For now, local politics is the way to effect ag-policy change

Over the past few years, grassroots support has swelled for new federal farm policies — ones that promote healthy, sustainably grown food, not the interests …

Dingell argues for a carbon tax

In a prominent op-ed

Today in the Washington Post, Rep. John Dingell has an op-ed arguing on behalf of a carbon tax: I apparently created a mini-storm last month …

Todd Willens and the Everglades

Pombo’s old hack buddy, still at it

At the behest of the U.S. delegation, the U.N. World Heritage Committee is taking Everglades National Park off its list of endangered sites, against the …

Where enviros can make a real difference

Learn to look down the ballot — waaaaaay down

Here's a story that's all too common: Right-wing dominated court; likes to pat itself on the back for being a "strict constructionalist" court that, regardless of its own justices' preferences, follows the commands of the legislature expressed in the plain words of the statutes. No "judge-made law" here, just the power of the people expressed through their elected representatives. Except not. Michigan's Environmental Policy Act gave "any person" the right to sue over environmental damages, allowing people to act as citizen attorneys-general because, as the pols in the 1970s recognized, elected AGs and appointed state bureaucrats often aren't actually all that interested in confronting contribution-wielding polluters. So, this year, the Michigan Supreme Court GOP majority took off its strict constructionalist hat and donned its liberal interpretation hat to decide that, well, "any person" doesn't mean what you might think it means.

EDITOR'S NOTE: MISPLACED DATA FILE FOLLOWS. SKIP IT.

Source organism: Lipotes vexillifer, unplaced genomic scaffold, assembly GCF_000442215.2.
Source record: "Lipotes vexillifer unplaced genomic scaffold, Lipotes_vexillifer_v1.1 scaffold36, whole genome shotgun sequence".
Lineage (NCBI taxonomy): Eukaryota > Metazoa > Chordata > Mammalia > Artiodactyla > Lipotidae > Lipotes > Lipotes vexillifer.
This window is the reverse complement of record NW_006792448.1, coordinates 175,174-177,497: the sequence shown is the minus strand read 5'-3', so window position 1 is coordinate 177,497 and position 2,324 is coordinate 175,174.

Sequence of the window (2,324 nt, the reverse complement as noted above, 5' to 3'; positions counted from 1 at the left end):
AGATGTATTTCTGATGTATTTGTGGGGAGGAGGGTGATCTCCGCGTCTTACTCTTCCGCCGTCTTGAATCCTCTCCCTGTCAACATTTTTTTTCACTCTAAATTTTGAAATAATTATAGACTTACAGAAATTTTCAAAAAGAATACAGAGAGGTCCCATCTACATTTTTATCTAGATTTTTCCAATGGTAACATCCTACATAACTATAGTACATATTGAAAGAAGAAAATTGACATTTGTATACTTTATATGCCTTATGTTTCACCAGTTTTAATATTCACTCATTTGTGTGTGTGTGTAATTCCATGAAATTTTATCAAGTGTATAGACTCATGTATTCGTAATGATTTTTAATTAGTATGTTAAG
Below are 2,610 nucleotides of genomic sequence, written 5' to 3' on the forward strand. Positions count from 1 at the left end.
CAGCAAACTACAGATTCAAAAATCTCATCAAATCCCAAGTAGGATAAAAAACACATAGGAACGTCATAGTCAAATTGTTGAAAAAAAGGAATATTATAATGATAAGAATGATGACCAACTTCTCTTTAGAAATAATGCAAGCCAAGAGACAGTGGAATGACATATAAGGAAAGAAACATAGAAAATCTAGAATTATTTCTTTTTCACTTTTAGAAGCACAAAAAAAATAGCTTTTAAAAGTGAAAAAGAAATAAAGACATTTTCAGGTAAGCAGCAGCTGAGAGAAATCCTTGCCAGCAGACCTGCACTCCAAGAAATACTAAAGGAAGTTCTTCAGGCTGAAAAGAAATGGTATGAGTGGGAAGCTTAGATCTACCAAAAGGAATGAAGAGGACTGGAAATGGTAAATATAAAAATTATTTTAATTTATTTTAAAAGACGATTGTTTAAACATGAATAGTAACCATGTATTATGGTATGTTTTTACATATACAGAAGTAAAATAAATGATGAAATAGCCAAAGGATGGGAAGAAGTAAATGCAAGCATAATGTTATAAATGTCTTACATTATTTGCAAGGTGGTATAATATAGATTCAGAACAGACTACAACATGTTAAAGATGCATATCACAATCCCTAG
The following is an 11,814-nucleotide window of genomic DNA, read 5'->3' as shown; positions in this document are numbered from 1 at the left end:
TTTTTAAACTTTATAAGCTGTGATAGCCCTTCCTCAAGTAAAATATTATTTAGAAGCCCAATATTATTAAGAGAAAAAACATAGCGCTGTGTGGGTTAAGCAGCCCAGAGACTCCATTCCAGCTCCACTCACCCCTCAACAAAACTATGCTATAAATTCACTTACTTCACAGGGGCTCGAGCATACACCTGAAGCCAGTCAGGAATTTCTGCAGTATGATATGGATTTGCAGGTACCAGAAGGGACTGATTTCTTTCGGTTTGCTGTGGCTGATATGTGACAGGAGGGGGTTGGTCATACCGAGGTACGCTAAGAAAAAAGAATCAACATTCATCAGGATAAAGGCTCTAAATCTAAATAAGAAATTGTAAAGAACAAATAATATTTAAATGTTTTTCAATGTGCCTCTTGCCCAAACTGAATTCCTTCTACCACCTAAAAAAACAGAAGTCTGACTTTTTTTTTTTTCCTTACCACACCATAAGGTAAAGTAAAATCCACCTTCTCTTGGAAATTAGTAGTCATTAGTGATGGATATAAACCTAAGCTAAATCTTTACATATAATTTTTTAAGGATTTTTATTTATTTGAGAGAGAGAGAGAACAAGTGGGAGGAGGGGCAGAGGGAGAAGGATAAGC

Carbon- and nuclear-free America possible by 2050

Now that’s a 12-step program

A hopeful press release touting an even more hopeful (wishful?) report:

Democrats poised to wimp out on CAFE for now; Dingell pursues 'poison pill' strategy on climate

The latest from Congress

The Washington Post reports today: Edward J. Markey (D-Mass.) claims to have rounded up about 200 votes for an amendment raising fuel economy standards, while the Energy and Commerce Committee chairman, John D. Dingell (Mich.) and 50 other Democrats have signed on to a weaker version ... But yesterday, Pelosi said the bill was not likely to address fuel economy at all, postponing the issue until a conference committee reconciles House and Senate energy bills in September ... Pelosi is eager to avoid a breach with the powerful Dingell, who opposes the Markey amendment and whose committee will handle many important pieces of legislation, including health care. The United Auto Workers union and automakers have also lobbied against the Markey measure. Unfortunately for the nation and the planet, Dingell is working to make fuel economy standards and serious action on climate as politically unpalatable as possible with a classic poison pill strategy:

An interview with Dennis Kucinich about his presidential platform on energy and the environment

This is part of a series of interviews with presidential candidates produced jointly by Grist and Outside. Update: Dennis Kucinich dropped out of the presidential …

Fencing Match

Mexico may file complaint over U.S. border fence plans Mexican environmental officials are the latest to get peeved over the U.S. government’s plan to build …

Kucinich on the Issues

A look at Dennis Kucinich’s environmental platform and record

Update: Dennis Kucinich dropped out of the presidential race on Jan. 25, 2008. Democratic presidential candidate Dennis Kucinich has been active and outspoken on a …